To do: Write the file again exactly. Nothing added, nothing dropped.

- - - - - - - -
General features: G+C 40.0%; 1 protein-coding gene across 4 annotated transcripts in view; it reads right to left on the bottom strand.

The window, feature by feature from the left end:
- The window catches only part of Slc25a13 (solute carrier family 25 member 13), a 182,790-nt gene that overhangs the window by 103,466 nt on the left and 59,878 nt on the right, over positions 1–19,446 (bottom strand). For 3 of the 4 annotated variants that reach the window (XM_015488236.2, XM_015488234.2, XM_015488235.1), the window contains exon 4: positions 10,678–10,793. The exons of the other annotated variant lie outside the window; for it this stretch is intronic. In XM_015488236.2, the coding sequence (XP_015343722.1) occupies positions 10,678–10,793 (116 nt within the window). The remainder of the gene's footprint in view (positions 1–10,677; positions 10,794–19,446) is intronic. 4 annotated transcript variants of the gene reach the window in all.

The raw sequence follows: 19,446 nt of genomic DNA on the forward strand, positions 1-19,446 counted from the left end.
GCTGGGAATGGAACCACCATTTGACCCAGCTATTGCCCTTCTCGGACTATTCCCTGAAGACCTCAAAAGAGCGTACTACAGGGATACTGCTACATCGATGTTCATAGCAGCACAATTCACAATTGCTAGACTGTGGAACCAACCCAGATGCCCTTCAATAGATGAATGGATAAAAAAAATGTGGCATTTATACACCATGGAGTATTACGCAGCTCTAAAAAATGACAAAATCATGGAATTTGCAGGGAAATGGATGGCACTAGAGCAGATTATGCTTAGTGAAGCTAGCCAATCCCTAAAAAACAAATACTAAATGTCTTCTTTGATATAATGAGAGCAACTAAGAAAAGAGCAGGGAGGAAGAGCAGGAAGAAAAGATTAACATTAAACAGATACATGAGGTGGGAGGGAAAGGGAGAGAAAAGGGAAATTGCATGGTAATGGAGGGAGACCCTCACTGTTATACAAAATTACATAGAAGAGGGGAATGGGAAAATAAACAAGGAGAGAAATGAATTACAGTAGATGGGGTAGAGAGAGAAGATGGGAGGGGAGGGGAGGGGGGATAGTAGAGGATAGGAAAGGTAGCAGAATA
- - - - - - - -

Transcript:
General features: G+C 40.0%; 1 protein-coding gene across 4 annotated transcripts in view; it reads right to left on the bottom strand.

The window, feature by feature from the left end:
- The window catches only part of Slc25a13 (solute carrier family 25 member 13), a 182,790-nt gene that overhangs the window by 103,466 nt on the left and 59,878 nt on the right, over positions 1–19,446 (bottom strand). For 3 of the 4 annotated variants that reach the window (XM_015488236.2, XM_015488234.2, XM_015488235.1), the window contains exon 4: positions 10,678–10,793. The exons of the other annotated variant lie outside the window; for it this stretch is intronic. In XM_015488236.2, the coding sequence (XP_015343722.1) occupies positions 10,678–10,793 (116 nt within the window). The remainder of the gene's footprint in view (positions 1–10,677; positions 10,794–19,446) is intronic. 4 annotated transcript variants of the gene reach the window in all.

The raw sequence follows: 19,446 nt of genomic DNA on the forward strand, positions 1-19,446 counted from the left end.
GCTGGGAATGGAACCACCATTTGACCCAGCTATTGCCCTTCTCGGACTATTCCCTGAAGACCTCAAAAGAGCGTACTACAGGGATACTGCTACATCGATGTTCATAGCAGCACAATTCACAATTGCTAGACTGTGGAACCAACCCAGATGCCCTTCAATAGATGAATGGATAAAAAAAATGTGGCATTTATACACCATGGAGTATTACGCAGCTCTAAAAAATGACAAAATCATGGAATTTGCAGGGAAATGGATGGCACTAGAGCAGATTATGCTTAGTGAAGCTAGCCAATCCCTAAAAAACAAATACTAAATGTCTTCTTTGATATAATGAGAGCAACTAAGAAAAGAGCAGGGAGGAAGAGCAGGAAGAAAAGATTAACATTAAACAGATACATGAGGTGGGAGGGAAAGGGAGAGAAAAGGGAAATTGCATGGTAATGGAGGGAGACCCTCACTGTTATACAAAATTACATAGAAGAGGGGAATGGGAAAATAAACAAGGAGAGAAATGAATTACAGTAGATGGGGTAGAGAGAGAAGATGGGAGGGGAGGGGAGGGGGGATAGTAGAGGATAGGAAAGGTAGCAGAATA